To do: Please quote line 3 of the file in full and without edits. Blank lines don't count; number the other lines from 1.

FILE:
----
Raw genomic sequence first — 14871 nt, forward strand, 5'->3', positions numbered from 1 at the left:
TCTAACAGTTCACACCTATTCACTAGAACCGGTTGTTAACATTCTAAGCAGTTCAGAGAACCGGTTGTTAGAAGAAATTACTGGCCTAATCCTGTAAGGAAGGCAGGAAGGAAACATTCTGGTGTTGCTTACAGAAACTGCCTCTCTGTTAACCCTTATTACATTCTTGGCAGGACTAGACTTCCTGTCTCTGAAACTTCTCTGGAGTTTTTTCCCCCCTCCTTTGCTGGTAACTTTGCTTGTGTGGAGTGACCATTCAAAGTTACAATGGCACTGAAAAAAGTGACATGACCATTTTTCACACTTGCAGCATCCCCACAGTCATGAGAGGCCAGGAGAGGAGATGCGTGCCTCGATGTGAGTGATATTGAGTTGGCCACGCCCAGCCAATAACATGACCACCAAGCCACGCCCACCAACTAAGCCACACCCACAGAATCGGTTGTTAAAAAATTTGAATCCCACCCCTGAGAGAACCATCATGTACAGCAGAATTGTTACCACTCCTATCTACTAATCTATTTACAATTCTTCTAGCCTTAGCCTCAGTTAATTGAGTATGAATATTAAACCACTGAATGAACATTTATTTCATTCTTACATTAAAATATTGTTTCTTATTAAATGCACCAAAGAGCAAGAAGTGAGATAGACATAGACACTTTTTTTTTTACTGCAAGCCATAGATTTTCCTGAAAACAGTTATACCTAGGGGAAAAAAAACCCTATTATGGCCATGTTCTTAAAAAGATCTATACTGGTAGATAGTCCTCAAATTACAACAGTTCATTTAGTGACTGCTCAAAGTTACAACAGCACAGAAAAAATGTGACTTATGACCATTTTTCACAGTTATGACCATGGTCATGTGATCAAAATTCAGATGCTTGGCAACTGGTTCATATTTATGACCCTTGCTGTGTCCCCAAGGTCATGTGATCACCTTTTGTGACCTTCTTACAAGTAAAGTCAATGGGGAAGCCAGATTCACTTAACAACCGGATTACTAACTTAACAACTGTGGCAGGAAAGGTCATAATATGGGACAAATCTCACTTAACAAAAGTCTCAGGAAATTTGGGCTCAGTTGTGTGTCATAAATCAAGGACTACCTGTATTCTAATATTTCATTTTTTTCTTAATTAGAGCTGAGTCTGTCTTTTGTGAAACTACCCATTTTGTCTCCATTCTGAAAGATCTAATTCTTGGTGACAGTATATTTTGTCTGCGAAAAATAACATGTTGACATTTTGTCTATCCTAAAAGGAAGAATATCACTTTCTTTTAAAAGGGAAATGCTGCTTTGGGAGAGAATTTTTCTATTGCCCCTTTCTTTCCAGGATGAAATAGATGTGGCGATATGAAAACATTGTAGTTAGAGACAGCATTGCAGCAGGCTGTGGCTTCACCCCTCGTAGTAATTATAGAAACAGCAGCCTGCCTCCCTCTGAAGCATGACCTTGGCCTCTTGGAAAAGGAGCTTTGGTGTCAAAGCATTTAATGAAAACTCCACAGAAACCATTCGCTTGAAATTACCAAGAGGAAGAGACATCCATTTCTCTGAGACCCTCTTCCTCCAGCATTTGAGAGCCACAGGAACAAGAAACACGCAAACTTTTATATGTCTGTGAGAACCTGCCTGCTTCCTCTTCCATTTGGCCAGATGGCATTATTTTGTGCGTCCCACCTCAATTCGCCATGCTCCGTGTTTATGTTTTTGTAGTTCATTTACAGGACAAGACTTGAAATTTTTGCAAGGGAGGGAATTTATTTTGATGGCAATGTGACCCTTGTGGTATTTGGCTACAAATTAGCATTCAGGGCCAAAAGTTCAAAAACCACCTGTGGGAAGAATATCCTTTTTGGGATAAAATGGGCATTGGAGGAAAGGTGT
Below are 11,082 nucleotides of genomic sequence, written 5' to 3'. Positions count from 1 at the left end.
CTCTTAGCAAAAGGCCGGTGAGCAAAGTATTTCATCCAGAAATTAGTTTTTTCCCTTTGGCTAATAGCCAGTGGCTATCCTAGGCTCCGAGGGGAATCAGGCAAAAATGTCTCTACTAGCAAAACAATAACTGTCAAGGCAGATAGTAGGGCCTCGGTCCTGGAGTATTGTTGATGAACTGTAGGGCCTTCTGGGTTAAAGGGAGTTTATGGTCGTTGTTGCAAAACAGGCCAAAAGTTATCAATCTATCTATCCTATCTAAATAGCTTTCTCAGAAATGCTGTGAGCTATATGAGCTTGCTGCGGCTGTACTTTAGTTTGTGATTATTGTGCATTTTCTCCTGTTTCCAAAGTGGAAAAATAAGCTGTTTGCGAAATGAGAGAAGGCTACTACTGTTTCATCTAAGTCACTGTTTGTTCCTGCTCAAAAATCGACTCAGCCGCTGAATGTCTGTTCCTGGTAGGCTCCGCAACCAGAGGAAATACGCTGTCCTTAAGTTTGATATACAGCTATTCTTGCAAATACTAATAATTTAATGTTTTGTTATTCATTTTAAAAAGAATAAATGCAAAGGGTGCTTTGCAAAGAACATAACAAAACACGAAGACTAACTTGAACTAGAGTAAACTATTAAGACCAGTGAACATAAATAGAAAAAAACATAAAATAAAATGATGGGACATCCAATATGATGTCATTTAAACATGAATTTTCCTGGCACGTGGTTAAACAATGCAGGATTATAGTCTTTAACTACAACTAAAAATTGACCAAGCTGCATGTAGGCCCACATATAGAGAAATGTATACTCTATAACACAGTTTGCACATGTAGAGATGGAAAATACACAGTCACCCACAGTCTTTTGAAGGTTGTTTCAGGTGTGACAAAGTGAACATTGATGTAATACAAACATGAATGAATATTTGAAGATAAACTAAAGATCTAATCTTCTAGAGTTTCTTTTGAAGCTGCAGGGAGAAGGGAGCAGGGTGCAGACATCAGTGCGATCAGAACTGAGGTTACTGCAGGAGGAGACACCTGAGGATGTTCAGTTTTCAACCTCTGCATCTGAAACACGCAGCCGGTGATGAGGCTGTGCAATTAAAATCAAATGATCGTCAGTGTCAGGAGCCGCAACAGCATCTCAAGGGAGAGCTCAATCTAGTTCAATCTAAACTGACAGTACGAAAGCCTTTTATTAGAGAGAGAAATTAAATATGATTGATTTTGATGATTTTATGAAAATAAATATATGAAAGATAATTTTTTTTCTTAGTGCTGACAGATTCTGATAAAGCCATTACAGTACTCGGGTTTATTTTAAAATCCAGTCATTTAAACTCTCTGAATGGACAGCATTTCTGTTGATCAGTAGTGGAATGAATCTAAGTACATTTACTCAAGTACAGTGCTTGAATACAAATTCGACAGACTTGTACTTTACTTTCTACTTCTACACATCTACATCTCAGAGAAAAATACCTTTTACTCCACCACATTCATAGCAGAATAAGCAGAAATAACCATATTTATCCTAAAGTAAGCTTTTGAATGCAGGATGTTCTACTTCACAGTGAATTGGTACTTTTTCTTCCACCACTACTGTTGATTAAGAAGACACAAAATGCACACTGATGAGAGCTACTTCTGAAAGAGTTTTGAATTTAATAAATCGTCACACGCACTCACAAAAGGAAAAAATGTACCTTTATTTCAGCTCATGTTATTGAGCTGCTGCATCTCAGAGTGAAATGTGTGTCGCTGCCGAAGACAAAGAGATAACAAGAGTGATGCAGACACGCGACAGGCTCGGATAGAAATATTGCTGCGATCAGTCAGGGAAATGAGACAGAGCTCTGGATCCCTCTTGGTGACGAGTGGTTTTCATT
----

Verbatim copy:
Below are 11,082 nucleotides of genomic sequence, written 5' to 3'. Positions count from 1 at the left end.